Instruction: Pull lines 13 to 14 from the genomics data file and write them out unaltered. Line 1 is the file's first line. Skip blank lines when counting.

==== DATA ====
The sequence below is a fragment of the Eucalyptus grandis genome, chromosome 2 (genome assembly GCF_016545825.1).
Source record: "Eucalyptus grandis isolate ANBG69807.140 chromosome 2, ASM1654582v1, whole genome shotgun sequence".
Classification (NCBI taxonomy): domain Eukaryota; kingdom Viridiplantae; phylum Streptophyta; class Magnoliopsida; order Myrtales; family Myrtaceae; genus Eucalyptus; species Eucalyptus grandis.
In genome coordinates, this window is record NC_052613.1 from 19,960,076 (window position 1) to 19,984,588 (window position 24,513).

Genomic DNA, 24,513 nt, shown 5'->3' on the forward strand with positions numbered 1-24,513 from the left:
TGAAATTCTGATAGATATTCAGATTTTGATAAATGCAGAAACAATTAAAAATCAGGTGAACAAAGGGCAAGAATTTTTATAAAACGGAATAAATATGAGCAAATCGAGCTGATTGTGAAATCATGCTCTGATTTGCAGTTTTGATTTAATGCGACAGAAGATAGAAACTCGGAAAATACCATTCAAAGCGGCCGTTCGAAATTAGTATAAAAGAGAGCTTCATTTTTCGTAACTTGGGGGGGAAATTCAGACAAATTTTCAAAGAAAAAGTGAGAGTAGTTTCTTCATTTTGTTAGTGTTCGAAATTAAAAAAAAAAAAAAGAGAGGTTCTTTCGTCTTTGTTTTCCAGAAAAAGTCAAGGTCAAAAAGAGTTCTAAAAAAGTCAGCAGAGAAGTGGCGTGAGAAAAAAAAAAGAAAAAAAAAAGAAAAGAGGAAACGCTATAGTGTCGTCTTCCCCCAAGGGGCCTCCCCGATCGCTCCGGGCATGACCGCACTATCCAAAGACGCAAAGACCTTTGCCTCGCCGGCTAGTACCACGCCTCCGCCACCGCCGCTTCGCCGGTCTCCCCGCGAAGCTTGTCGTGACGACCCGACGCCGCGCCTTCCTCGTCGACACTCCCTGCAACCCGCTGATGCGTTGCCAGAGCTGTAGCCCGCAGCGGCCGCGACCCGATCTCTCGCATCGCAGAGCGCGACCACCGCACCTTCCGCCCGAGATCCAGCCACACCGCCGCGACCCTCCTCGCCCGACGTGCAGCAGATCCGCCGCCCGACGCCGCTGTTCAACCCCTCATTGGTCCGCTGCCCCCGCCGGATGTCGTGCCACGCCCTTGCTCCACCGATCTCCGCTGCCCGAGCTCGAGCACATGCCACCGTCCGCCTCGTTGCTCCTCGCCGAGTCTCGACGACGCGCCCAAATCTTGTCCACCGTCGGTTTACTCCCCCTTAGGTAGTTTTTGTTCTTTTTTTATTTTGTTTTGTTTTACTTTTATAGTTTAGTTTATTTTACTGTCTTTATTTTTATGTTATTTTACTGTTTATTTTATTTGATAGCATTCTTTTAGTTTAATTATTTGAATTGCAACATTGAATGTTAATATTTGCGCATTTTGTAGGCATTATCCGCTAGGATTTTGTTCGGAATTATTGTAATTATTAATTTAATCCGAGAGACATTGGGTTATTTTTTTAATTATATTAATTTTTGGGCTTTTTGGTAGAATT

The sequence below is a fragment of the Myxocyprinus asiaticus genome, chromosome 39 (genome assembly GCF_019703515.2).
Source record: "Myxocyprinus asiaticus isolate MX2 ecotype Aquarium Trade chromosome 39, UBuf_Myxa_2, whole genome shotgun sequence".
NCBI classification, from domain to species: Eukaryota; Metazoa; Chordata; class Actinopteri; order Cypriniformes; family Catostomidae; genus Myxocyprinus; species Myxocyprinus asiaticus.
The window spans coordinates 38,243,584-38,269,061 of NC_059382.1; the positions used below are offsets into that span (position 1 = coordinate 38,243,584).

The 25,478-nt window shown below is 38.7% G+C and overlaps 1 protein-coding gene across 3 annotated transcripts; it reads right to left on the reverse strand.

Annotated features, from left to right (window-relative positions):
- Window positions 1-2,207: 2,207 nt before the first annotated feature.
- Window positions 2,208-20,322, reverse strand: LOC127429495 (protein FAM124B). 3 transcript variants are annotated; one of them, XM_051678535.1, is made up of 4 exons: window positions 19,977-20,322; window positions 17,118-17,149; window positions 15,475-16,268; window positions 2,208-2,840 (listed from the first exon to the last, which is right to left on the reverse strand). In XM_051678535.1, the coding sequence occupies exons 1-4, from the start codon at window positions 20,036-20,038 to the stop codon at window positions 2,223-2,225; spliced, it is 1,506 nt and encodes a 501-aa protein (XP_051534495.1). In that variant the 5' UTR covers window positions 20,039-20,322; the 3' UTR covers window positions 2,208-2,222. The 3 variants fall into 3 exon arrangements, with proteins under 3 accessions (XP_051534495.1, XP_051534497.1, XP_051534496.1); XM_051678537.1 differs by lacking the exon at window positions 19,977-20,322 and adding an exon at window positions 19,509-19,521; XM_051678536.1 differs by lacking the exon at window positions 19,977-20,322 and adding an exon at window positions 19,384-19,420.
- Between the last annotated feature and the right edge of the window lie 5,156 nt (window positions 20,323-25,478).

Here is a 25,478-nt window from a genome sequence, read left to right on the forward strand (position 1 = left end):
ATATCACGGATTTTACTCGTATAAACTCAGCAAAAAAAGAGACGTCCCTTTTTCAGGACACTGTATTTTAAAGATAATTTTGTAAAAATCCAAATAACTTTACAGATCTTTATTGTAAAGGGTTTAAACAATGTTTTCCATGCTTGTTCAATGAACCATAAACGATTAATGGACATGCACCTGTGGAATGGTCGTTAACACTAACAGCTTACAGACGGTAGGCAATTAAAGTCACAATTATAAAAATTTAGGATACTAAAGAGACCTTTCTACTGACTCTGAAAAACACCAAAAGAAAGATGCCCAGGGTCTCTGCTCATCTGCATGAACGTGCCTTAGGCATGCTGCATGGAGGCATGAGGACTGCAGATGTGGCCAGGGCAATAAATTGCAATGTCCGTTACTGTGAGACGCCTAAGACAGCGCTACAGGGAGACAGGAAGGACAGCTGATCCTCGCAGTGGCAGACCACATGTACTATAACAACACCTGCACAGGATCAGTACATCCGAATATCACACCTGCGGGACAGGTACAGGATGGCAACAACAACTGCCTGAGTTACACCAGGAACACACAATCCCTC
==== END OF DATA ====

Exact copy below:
- Window positions 1-2,207: 2,207 nt before the first annotated feature.
- Window positions 2,208-20,322, reverse strand: LOC127429495 (protein FAM124B). 3 transcript variants are annotated; one of them, XM_051678535.1, is made up of 4 exons: window positions 19,977-20,322; window positions 17,118-17,149; window positions 15,475-16,268; window positions 2,208-2,840 (listed from the first exon to the last, which is right to left on the reverse strand). In XM_051678535.1, the coding sequence occupies exons 1-4, from the start codon at window positions 20,036-20,038 to the stop codon at window positions 2,223-2,225; spliced, it is 1,506 nt and encodes a 501-aa protein (XP_051534495.1). In that variant the 5' UTR covers window positions 20,039-20,322; the 3' UTR covers window positions 2,208-2,222. The 3 variants fall into 3 exon arrangements, with proteins under 3 accessions (XP_051534495.1, XP_051534497.1, XP_051534496.1); XM_051678537.1 differs by lacking the exon at window positions 19,977-20,322 and adding an exon at window positions 19,509-19,521; XM_051678536.1 differs by lacking the exon at window positions 19,977-20,322 and adding an exon at window positions 19,384-19,420.